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Lead paint! how do i identify?

Good Afternoon,

I have recently bought a flat which was built in 1906, the flat is in desperate need of decoration but I am unsure if there is lead paint present.
The flat has a lot of painted surfaces Doors, skirting boors, dado and picture rails. It would be preferable to strip these back to the wood and re-paint.

Please could you advise me as to how I identify if lead paint has been used previously?

It is possible that lead paint has been covered with modern paint over the years.

The only advice I have received so far is lead test kits can be bought at DIY stores but I can't find them anywhere...

If Lead paint is present how do I get rid of it?

Many Thanks

4 Answers from MyBuilder Painters & Decorators

Best Answer

There is far more worst things in the air you breath all around you today than small lead content in old paints. If your really concerned pay for a local decorator to risk it ,at least you will live.


Answered 27th Jun 2012

Hi, As a rule of thumb any property that is over 40 years old will have some lead based paint in it. I have copied the correct procedure on dealing with lead based paint from the HSE so that there is no misunderstanding of the correct way to deal with the situation- Hope this helps and good luck in your new home. - Jacqui and Trevor - TrueColours.
How to deal with lead paint safely

The easiest way to deal with lead paintwork, if it is in good condition, is to paint over it with a coat of modern paint. This will seal in the lead and prevent it from causing harm.

If you have to remove lead paint to redecorate, use methods that don’t create dust or fumes, for example:
•use a solvent-based or caustic paint stripper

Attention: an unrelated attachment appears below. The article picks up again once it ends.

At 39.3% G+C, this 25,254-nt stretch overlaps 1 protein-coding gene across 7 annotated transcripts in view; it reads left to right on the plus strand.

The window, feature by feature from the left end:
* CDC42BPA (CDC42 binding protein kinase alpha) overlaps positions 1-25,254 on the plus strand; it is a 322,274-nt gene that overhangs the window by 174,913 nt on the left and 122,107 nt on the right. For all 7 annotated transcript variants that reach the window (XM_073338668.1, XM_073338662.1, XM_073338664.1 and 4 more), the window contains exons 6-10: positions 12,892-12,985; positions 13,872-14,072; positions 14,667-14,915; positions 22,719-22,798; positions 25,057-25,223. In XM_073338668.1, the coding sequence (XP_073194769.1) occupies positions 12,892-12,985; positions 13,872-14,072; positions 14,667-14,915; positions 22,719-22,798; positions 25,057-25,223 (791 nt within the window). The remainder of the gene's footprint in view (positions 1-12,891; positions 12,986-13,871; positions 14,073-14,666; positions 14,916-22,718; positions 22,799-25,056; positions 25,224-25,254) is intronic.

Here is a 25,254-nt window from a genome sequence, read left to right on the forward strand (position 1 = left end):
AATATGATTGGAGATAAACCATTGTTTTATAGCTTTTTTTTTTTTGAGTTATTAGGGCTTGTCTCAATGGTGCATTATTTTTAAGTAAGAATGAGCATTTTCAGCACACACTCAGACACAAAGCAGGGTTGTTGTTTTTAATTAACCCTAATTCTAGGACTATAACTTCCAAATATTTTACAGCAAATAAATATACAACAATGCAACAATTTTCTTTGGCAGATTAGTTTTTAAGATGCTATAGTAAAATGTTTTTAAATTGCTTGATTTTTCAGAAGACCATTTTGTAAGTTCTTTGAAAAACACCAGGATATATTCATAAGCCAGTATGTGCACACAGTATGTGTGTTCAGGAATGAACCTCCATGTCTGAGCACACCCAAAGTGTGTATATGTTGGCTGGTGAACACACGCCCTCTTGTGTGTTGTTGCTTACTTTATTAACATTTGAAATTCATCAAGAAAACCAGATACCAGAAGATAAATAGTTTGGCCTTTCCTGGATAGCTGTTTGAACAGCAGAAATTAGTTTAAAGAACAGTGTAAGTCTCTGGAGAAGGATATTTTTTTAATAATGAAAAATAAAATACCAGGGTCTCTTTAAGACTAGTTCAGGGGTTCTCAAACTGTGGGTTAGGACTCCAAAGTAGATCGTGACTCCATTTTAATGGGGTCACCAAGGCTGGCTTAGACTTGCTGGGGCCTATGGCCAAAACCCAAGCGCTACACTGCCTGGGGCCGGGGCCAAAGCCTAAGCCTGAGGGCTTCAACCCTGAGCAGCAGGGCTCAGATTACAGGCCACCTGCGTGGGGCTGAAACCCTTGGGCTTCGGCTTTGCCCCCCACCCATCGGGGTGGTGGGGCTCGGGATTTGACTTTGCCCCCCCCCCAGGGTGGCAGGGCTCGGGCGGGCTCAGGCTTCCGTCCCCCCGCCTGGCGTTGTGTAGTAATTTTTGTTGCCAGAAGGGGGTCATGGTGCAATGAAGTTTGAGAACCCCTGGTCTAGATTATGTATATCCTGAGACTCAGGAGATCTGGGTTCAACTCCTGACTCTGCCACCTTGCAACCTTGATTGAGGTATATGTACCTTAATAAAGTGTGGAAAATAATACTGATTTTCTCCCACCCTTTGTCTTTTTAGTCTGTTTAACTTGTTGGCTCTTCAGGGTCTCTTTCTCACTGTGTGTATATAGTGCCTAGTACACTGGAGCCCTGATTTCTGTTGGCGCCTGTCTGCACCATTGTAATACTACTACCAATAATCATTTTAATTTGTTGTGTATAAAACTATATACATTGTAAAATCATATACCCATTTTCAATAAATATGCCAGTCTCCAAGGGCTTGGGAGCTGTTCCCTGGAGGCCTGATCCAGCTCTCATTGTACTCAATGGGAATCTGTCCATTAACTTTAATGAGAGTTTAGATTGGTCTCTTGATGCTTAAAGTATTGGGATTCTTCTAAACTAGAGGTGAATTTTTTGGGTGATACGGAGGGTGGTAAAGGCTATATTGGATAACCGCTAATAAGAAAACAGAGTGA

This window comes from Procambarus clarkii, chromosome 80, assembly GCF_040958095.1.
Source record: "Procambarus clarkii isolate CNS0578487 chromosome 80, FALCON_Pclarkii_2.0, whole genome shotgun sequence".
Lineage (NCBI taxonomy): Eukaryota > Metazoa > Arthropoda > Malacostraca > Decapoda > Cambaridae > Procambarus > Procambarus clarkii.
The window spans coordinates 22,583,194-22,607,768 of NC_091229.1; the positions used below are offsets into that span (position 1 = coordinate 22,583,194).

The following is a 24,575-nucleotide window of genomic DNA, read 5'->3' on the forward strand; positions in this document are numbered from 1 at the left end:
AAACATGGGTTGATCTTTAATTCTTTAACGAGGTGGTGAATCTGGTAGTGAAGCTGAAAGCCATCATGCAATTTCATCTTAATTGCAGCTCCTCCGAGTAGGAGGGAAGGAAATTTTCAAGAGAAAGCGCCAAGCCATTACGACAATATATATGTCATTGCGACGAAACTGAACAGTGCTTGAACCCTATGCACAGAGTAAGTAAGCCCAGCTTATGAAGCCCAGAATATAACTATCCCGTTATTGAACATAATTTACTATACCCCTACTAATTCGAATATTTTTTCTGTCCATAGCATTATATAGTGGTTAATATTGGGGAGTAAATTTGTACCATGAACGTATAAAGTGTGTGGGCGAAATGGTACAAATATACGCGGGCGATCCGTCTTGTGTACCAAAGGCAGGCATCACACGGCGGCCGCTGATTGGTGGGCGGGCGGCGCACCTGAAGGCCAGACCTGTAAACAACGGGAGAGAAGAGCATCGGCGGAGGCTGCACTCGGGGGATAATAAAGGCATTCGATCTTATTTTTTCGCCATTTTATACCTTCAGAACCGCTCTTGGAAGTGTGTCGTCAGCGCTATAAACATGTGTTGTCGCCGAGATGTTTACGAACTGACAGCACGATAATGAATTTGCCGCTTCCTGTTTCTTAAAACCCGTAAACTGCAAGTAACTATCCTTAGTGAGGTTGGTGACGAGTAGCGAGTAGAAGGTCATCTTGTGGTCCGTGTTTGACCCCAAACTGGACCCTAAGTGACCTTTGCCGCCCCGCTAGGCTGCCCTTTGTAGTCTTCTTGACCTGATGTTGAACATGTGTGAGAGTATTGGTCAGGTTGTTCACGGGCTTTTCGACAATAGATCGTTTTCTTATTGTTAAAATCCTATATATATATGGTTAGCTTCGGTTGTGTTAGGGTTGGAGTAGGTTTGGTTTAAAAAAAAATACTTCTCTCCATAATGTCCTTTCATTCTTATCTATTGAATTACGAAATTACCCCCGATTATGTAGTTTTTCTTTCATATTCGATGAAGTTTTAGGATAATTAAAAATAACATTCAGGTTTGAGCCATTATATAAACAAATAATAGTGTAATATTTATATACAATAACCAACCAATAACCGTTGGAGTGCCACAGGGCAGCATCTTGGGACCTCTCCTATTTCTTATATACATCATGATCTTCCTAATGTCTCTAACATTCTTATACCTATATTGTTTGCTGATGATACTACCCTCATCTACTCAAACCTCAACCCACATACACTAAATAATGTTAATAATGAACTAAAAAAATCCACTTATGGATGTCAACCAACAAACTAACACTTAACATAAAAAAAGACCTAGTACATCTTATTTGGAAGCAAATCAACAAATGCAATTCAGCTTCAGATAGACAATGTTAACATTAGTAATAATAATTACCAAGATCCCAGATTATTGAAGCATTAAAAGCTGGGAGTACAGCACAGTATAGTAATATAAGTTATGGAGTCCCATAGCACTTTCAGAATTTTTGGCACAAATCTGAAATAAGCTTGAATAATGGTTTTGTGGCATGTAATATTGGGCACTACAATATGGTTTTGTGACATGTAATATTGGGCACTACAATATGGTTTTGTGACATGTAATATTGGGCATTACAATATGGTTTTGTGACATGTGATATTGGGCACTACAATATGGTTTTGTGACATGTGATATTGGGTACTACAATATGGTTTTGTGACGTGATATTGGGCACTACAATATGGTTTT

•choose a water-based, solvent-free paint remover

•use a hot-air gun to soften the paint, but don’t let it get hot enough to burn it off (as this releases fumes)

If you are using a hot air gun, keep surfaces moist when removing paint, and make sure your gun is set to below 450 degrees Celsius.

If you use a solvent-based paint stripper, you should dispose of it responsibly at a household waste and recycling centre. Contact your local council to find out where there is one near you.


Answered 2nd Jul 2012

There is a good chance that the paint used is lead based. If you are going to remove it, use a liquid paint stripper rather than burn it or sand off, the risk is in the dust which will have lead in it, so use gloves and dust masks


Answered 30th Jun 2012

There is a high chance that the paint used is lead based.

If you are going to remove it I'd suggest a chemical remover rather than burn it or sand off.

It doesn't really pose that much of a risk when you consider all the risks you encounter every day !

It poses more risk removing it than painting over it so don't forget to wear your gloves and face mask and dispose of the waste correctly.


Answered 27th Jun 2012

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